What are WMDs (Weapons of Mass Destruction)


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WMD is a standard acronym for "Weapon of Mass Destruction". The term is often used synonymously with NBC or NBCR (Nuclear, Biological, Chemical, or Radiological) weapon. These are a class of weapons sharing certain important characteristics. The most important is that they are capable of inflicting extremely large numbers of casualties when used against civilian targets. Secondarily, they are usually of limited military use. This can be because casualties are long delayed from time of exposure or because counter-measures for protecting military targets are either cheap, making them useless against enemy military forces, or essentially impossible, leading to a deadlock in which opposing military forces benefit from bilaterally relinquishing their use.

Alternatively, the scope of the damage associated with using a weapon of mass destruction may be so great as to threaten the user. Chemical and radiological weapons are examples of the first class, as are those biological weapons which are either non-contagious or controllable through inoculation. Thermonuclear weapons and uncontainable plagues are examples of the second class. Another common feature of WMDs is that they typically destroy land or render it worthless for long periods, making them useless for purposes of conquest. These characteristics combine to make WMDs primarily useful as weapons of terror, either between nations who or between civilian terrorists and perceived oppressors who cannot plausibly be defeated by conventional means.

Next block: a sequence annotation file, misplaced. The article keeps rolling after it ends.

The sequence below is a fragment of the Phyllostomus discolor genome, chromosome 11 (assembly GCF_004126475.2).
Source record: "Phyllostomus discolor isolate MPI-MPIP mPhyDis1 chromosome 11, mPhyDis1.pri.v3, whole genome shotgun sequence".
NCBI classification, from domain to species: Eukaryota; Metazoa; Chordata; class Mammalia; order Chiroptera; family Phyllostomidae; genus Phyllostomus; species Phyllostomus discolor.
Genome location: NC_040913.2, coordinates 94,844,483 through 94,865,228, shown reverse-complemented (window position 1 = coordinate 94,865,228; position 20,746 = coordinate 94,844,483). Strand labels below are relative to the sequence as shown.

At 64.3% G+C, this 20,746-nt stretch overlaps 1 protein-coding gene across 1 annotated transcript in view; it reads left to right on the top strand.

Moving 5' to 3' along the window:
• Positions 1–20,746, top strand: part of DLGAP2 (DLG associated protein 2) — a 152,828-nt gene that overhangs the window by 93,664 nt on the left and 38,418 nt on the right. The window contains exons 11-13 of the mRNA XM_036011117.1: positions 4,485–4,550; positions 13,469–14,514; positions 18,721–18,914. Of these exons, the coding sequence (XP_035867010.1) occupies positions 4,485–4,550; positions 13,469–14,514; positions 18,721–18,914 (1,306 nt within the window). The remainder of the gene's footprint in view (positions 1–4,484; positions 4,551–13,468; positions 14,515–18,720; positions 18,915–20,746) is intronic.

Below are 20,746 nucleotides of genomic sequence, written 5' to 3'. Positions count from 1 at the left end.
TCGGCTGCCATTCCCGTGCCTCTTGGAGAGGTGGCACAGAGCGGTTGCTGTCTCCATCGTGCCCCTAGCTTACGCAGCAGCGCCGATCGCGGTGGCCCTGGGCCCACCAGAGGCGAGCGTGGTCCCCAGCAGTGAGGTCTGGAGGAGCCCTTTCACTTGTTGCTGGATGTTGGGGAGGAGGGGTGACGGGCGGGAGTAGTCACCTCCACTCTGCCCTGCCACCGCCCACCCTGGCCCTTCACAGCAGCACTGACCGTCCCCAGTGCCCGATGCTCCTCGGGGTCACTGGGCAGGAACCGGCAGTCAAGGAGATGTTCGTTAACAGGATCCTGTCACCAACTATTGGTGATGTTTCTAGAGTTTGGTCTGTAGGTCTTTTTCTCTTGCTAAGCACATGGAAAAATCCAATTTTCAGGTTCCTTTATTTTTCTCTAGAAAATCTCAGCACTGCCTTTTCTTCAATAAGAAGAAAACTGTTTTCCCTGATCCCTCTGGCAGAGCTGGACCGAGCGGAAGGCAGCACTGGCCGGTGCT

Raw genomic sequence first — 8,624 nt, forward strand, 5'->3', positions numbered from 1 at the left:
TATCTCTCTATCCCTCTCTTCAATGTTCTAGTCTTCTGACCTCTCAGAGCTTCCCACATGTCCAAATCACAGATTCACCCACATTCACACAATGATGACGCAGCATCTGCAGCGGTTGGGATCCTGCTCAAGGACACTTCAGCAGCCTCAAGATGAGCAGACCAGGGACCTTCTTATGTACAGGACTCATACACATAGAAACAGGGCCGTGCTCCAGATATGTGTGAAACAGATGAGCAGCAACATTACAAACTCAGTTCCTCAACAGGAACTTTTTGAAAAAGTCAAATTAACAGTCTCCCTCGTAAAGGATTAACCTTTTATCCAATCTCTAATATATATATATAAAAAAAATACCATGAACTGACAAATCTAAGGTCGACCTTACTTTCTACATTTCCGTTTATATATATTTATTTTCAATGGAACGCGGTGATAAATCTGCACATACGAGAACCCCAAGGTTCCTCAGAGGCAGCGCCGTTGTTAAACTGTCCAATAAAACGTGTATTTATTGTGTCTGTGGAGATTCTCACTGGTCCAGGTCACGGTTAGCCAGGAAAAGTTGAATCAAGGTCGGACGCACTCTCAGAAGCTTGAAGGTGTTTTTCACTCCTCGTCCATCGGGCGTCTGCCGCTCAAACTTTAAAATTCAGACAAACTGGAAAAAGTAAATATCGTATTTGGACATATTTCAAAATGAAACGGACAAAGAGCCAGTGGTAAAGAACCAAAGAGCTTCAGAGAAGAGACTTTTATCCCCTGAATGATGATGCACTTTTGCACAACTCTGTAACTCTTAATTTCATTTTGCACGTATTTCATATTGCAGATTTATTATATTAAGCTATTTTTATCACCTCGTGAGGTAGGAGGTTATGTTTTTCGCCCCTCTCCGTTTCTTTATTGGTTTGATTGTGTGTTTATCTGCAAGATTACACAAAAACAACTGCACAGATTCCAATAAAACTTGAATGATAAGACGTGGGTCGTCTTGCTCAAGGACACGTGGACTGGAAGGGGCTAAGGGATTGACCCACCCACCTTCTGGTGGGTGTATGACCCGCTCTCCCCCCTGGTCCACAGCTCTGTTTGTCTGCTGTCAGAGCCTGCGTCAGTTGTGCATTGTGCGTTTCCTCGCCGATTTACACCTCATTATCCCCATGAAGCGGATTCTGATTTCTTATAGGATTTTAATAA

There has been a great deal of concern regarding the possibility of WMD terrorism in recent years, but so far all such terrorist attacks have been ineffective compared to expectations. The most lethal such attack was the use of nerve gas in the Tokyo subway by the Japanese doomsday cult Aum Shinri Kyo (Supreme Truth). This attack only killed 12 people, but 5500 were injured. As a general rule, the preparation of dispersion mechanisms for airborn toxins and microbes seems to be beyond the practical scientific capabilities of most of the engineers and scientists who choose to join cults and terrorist groups.

Unfortunately, there is some concern that rogue states may internally fund the development of WMDs for sale to terrorists. Even more unfortunately, the fall of the Soviet Union resulted in a large number of unemployed scientists with highly professional experience building such weapons. More optimistically, this has been the situation for almost a generation at this point and has not yet lead to any effective acts of WMD terrorism. By now, without adequate maintenance, most WMDs, and for that matter most scientists produced by the USSR have probably become less effective than they would have initially been, so this threat may be passing. In addition, since 9/11 there has been a great deal of effort to reduce vulnerability to such attacks through the development of sensors, protocols for harm containment and intelligence data integration. For unrelated reasons, disease containment technology has also improved. The generally successful containment of SARS in recent years and the development of antivirals such as tamiflu give us some basis for expecting that even the most terrifying of all possible WMDs, the genetically modified pandemic disease, may be becoming more manageable through countermeasures more rapidly than it becomes more threatening through the diffusion of the technologies required to create it.